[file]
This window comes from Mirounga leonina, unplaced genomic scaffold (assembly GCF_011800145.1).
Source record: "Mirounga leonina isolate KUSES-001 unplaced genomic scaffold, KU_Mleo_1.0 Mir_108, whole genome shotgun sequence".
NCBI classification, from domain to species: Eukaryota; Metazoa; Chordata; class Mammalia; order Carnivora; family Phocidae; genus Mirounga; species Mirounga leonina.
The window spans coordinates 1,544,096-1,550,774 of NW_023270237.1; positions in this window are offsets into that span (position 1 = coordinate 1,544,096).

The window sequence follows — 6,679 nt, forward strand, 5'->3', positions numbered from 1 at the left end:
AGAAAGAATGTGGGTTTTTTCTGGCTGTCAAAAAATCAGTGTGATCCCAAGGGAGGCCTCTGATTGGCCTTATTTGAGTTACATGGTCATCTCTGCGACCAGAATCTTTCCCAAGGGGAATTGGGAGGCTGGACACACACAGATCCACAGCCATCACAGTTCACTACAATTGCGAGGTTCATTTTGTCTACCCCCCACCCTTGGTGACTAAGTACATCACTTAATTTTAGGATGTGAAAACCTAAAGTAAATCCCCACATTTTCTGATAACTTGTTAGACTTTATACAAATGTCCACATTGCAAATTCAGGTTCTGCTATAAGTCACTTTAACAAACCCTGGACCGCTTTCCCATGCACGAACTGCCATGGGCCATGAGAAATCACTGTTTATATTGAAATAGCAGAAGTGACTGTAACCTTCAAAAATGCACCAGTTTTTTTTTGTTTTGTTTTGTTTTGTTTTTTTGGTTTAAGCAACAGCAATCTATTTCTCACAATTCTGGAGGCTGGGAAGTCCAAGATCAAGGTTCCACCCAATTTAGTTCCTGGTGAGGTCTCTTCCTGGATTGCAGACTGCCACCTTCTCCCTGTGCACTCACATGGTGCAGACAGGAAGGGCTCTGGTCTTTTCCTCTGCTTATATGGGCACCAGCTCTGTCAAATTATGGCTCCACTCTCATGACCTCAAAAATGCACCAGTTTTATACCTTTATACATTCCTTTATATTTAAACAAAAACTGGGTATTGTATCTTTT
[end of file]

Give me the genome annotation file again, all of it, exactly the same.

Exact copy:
This window comes from Mirounga leonina, unplaced genomic scaffold (assembly GCF_011800145.1).
Source record: "Mirounga leonina isolate KUSES-001 unplaced genomic scaffold, KU_Mleo_1.0 Mir_108, whole genome shotgun sequence".
NCBI classification, from domain to species: Eukaryota; Metazoa; Chordata; class Mammalia; order Carnivora; family Phocidae; genus Mirounga; species Mirounga leonina.
The window spans coordinates 1,544,096-1,550,774 of NW_023270237.1; positions in this window are offsets into that span (position 1 = coordinate 1,544,096).

The window sequence follows — 6,679 nt, forward strand, 5'->3', positions numbered from 1 at the left end:
AGAAAGAATGTGGGTTTTTTCTGGCTGTCAAAAAATCAGTGTGATCCCAAGGGAGGCCTCTGATTGGCCTTATTTGAGTTACATGGTCATCTCTGCGACCAGAATCTTTCCCAAGGGGAATTGGGAGGCTGGACACACACAGATCCACAGCCATCACAGTTCACTACAATTGCGAGGTTCATTTTGTCTACCCCCCACCCTTGGTGACTAAGTACATCACTTAATTTTAGGATGTGAAAACCTAAAGTAAATCCCCACATTTTCTGATAACTTGTTAGACTTTATACAAATGTCCACATTGCAAATTCAGGTTCTGCTATAAGTCACTTTAACAAACCCTGGACCGCTTTCCCATGCACGAACTGCCATGGGCCATGAGAAATCACTGTTTATATTGAAATAGCAGAAGTGACTGTAACCTTCAAAAATGCACCAGTTTTTTTTTGTTTTGTTTTGTTTTGTTTTTTTGGTTTAAGCAACAGCAATCTATTTCTCACAATTCTGGAGGCTGGGAAGTCCAAGATCAAGGTTCCACCCAATTTAGTTCCTGGTGAGGTCTCTTCCTGGATTGCAGACTGCCACCTTCTCCCTGTGCACTCACATGGTGCAGACAGGAAGGGCTCTGGTCTTTTCCTCTGCTTATATGGGCACCAGCTCTGTCAAATTATGGCTCCACTCTCATGACCTCAAAAATGCACCAGTTTTATACCTTTATACATTCCTTTATATTTAAACAAAAACTGGGTATTGTATCTTTT